- They need a good education and need to know the body. A degree in exercise science or something related is ideal along with plenty of constant continuing education and personal learning. That being said, there are coaches out there who have other degrees but are still very highly educated with the body and its movement/performance. When it comes down to it, a deep education in anatomy, physiology, biomechanics and the science behind strength and conditioning is essential. Programming and coaching training modalities without knowing the science behind it is unacceptable and ineffective. Plain and simple, you can't write a program or prescribe exercises without understanding how they are affecting the body. Thats like putting random liquid into your gas tank or engine without knowing what it is or how its going to effect your car. Bottom line: Make sure whoever you hire knows the body. In this profession, we deal with client's bodies more frequently and more in depth than probably any other health profession out there, yet the requirements that there are to train people are pretty much nonexistent. Its up to you to make sure you hire someone who is educated.
2. They need to practice what they preach. While an academic and scientific education is very important, if you haven't spent years in the trenches learning under a bar, you are still going to suck training people and you probably have no business training people. The best professionals have a good blend of both academic knowledge and in the trenches experience. Bottom line: You gotta have both.
3. They should do a thorough screen and assessment. If you work with someone and they just start giving you random workouts right off the bat without evaluating your specific needs and limitations, then run for the hills. There is no way to know what someone needs to be doing with a program without an assessment. A good assessment is essential when it comes to developing a proper, individualized program to optimize goals being reached and injuries being prevented. The assessment might look at movement dysfunction (or lack thereof), muscle imbalances, appropriate performance tests, bodyfat, blood pressure, heart rate, posture/bodycomp photos and anything else deemed necessary for the client. These things obviously will vary depending on who you are talking about but the bottom line is that they should have some form of assessment to get you started.
4. They should design professional and rationalized programs. If your trainer simply picks random things for you to do each day, run for the hills. A properly designed, planned out program based on specific needs and progressions should always be a part of your training. Random training gets random results. Any good professional should be able to design great programs. If you don't even have one, then you are throwing money away. A good program should include appropriate soft tissue and mobility drills, appropriate strength training, appropriate conditioning/energy systems training and should address fundamental movement patterns (i.e. if you are spending an hour sitting on machines, stop wasting your time; though there are some that have their place for certain goals). If you don't have a good program, move on.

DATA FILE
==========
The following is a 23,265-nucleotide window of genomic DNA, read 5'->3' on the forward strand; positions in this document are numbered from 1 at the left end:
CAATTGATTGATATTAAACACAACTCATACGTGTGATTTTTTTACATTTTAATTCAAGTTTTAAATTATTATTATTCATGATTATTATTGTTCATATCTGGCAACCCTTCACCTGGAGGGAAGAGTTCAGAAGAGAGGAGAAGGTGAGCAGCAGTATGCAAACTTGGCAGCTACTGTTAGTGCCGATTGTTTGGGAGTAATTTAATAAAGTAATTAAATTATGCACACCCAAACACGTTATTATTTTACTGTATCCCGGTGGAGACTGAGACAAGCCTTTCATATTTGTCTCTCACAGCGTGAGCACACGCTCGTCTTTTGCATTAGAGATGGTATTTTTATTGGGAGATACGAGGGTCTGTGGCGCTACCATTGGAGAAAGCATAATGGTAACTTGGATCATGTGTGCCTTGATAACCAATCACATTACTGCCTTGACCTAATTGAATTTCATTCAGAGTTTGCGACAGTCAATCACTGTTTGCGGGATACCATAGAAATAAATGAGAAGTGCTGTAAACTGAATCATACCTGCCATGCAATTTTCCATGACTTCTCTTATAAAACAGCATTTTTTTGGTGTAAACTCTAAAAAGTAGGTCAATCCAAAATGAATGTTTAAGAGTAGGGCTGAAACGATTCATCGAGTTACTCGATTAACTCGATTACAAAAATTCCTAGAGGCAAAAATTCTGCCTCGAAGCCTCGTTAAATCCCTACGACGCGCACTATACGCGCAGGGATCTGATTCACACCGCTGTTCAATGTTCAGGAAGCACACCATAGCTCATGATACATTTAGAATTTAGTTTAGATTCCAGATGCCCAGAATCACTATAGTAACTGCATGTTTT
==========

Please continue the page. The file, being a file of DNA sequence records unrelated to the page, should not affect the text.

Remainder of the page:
5. They should be engaged during all of your training. They should be analyzing movement, coaching you and teaching you how to move and perform exercises correctly. They should be able to explain the why behind everything that you do. I take pride in the fact that most of my clients could probably walk into any average gym and straight up school most of the trainers there. Every client that walks through our doors gets educated every time they come in. Ask them about why you are doing what you are doing. If they can't tell you or don't tell you to begin with, then get out now. If your trainer just stands there and does nothing but count reps and shout “ALL YOU” then move on.
6. They should be able to progress and regress exercises on the spot. If you are clearly struggling with something beyond the point of a little tweaking with coaching, then they should be able to regress to something more doable on the spot. If something is extremely cakeish then they should be able to progress you appropriately on the spot.
7. They should be professional. In addition to all of these things listed, if your coach shows up with a tank top, shorts and a backwards hat, they probably aren't a true professional. Most of the top notch coaches that I work with dress professionally with a nice looking sports polo, professional athletic pants and a clean cut appearance. Other professions dress as professionals, so should fitness pros. Having an uplifting, professional attitude is also essential. Changing mindsets is half the battle of training. They should have a positive mindset that you want to mirror.
In conclusion, if you are going to invest your time and money into improving your body and life, make sure you are doing it with someone who is truly qualified. You wouldn't take your car to a mechanic who doesn't understand how an engine works. You definitely shouldn't take your body to someone who doesn't know how it works. Hopefully, this can help you make some good decisions with your body and training.